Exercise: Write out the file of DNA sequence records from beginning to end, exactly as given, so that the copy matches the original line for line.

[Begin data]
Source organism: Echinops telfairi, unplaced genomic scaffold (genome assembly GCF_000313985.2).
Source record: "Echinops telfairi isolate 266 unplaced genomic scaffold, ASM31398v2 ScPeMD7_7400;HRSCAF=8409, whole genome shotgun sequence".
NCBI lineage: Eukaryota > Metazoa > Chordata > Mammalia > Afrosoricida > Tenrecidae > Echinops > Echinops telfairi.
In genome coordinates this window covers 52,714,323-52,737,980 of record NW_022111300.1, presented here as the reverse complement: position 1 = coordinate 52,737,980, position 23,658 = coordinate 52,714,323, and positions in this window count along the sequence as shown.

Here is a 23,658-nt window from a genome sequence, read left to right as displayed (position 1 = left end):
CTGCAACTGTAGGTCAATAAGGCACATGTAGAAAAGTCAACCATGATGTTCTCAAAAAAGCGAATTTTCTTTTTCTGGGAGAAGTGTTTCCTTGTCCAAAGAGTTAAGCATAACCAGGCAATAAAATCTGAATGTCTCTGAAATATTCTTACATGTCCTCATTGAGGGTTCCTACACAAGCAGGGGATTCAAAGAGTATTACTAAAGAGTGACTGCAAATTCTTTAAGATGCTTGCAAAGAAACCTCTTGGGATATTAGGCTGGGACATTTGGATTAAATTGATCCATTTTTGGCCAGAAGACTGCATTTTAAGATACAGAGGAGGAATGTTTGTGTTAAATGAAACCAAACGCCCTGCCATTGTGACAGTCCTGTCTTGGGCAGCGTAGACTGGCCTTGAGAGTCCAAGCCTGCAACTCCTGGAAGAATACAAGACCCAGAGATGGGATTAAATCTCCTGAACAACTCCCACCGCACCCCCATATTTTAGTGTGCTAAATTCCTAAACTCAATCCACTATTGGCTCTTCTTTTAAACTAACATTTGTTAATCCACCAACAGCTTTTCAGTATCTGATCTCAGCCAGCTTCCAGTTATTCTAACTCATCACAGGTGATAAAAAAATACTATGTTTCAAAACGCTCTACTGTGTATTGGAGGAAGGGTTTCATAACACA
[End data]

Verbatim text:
Source organism: Echinops telfairi, unplaced genomic scaffold (genome assembly GCF_000313985.2).
Source record: "Echinops telfairi isolate 266 unplaced genomic scaffold, ASM31398v2 ScPeMD7_7400;HRSCAF=8409, whole genome shotgun sequence".
NCBI lineage: Eukaryota > Metazoa > Chordata > Mammalia > Afrosoricida > Tenrecidae > Echinops > Echinops telfairi.
In genome coordinates this window covers 52,714,323-52,737,980 of record NW_022111300.1, presented here as the reverse complement: position 1 = coordinate 52,737,980, position 23,658 = coordinate 52,714,323, and positions in this window count along the sequence as shown.

Here is a 23,658-nt window from a genome sequence, read left to right as displayed (position 1 = left end):
CTGCAACTGTAGGTCAATAAGGCACATGTAGAAAAGTCAACCATGATGTTCTCAAAAAAGCGAATTTTCTTTTTCTGGGAGAAGTGTTTCCTTGTCCAAAGAGTTAAGCATAACCAGGCAATAAAATCTGAATGTCTCTGAAATATTCTTACATGTCCTCATTGAGGGTTCCTACACAAGCAGGGGATTCAAAGAGTATTACTAAAGAGTGACTGCAAATTCTTTAAGATGCTTGCAAAGAAACCTCTTGGGATATTAGGCTGGGACATTTGGATTAAATTGATCCATTTTTGGCCAGAAGACTGCATTTTAAGATACAGAGGAGGAATGTTTGTGTTAAATGAAACCAAACGCCCTGCCATTGTGACAGTCCTGTCTTGGGCAGCGTAGACTGGCCTTGAGAGTCCAAGCCTGCAACTCCTGGAAGAATACAAGACCCAGAGATGGGATTAAATCTCCTGAACAACTCCCACCGCACCCCCATATTTTAGTGTGCTAAATTCCTAAACTCAATCCACTATTGGCTCTTCTTTTAAACTAACATTTGTTAATCCACCAACAGCTTTTCAGTATCTGATCTCAGCCAGCTTCCAGTTATTCTAACTCATCACAGGTGATAAAAAAATACTATGTTTCAAAACGCTCTACTGTGTATTGGAGGAAGGGTTTCATAACACA